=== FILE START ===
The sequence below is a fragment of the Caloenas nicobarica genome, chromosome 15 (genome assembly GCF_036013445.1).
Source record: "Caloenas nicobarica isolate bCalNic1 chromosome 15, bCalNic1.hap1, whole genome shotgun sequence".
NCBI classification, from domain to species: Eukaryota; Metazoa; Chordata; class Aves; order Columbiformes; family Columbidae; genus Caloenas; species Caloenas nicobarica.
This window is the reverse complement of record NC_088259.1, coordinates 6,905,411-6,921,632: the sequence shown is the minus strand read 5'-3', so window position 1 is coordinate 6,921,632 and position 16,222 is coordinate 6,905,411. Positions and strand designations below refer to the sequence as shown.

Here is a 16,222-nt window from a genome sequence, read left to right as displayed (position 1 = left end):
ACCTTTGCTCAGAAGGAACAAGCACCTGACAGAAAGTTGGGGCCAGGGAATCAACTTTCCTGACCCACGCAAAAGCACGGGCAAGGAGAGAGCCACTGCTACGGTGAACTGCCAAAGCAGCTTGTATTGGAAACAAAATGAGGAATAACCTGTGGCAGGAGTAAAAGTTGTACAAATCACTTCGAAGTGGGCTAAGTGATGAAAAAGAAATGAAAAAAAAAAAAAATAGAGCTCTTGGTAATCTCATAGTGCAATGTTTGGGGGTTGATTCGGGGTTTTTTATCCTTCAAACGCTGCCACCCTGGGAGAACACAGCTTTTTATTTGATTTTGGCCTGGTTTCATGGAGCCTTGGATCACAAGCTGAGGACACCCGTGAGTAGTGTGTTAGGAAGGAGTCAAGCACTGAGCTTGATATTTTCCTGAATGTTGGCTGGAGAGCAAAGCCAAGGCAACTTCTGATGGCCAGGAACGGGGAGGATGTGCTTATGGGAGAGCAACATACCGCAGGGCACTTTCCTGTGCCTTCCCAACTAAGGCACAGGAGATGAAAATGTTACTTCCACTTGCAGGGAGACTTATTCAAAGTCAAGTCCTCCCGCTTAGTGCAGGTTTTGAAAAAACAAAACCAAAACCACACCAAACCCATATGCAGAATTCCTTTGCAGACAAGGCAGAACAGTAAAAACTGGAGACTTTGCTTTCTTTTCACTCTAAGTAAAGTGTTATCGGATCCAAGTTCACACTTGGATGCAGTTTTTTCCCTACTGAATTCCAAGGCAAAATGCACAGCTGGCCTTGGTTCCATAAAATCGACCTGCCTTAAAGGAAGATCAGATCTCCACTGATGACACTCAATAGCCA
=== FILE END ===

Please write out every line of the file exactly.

The sequence below is a fragment of the Caloenas nicobarica genome, chromosome 15 (genome assembly GCF_036013445.1).
Source record: "Caloenas nicobarica isolate bCalNic1 chromosome 15, bCalNic1.hap1, whole genome shotgun sequence".
NCBI classification, from domain to species: Eukaryota; Metazoa; Chordata; class Aves; order Columbiformes; family Columbidae; genus Caloenas; species Caloenas nicobarica.
This window is the reverse complement of record NC_088259.1, coordinates 6,905,411-6,921,632: the sequence shown is the minus strand read 5'-3', so window position 1 is coordinate 6,921,632 and position 16,222 is coordinate 6,905,411. Positions and strand designations below refer to the sequence as shown.

Here is a 16,222-nt window from a genome sequence, read left to right as displayed (position 1 = left end):
ACCTTTGCTCAGAAGGAACAAGCACCTGACAGAAAGTTGGGGCCAGGGAATCAACTTTCCTGACCCACGCAAAAGCACGGGCAAGGAGAGAGCCACTGCTACGGTGAACTGCCAAAGCAGCTTGTATTGGAAACAAAATGAGGAATAACCTGTGGCAGGAGTAAAAGTTGTACAAATCACTTCGAAGTGGGCTAAGTGATGAAAAAGAAATGAAAAAAAAAAAAAATAGAGCTCTTGGTAATCTCATAGTGCAATGTTTGGGGGTTGATTCGGGGTTTTTTATCCTTCAAACGCTGCCACCCTGGGAGAACACAGCTTTTTATTTGATTTTGGCCTGGTTTCATGGAGCCTTGGATCACAAGCTGAGGACACCCGTGAGTAGTGTGTTAGGAAGGAGTCAAGCACTGAGCTTGATATTTTCCTGAATGTTGGCTGGAGAGCAAAGCCAAGGCAACTTCTGATGGCCAGGAACGGGGAGGATGTGCTTATGGGAGAGCAACATACCGCAGGGCACTTTCCTGTGCCTTCCCAACTAAGGCACAGGAGATGAAAATGTTACTTCCACTTGCAGGGAGACTTATTCAAAGTCAAGTCCTCCCGCTTAGTGCAGGTTTTGAAAAAACAAAACCAAAACCACACCAAACCCATATGCAGAATTCCTTTGCAGACAAGGCAGAACAGTAAAAACTGGAGACTTTGCTTTCTTTTCACTCTAAGTAAAGTGTTATCGGATCCAAGTTCACACTTGGATGCAGTTTTTTCCCTACTGAATTCCAAGGCAAAATGCACAGCTGGCCTTGGTTCCATAAAATCGACCTGCCTTAAAGGAAGATCAGATCTCCACTGATGACACTCAATAGCCA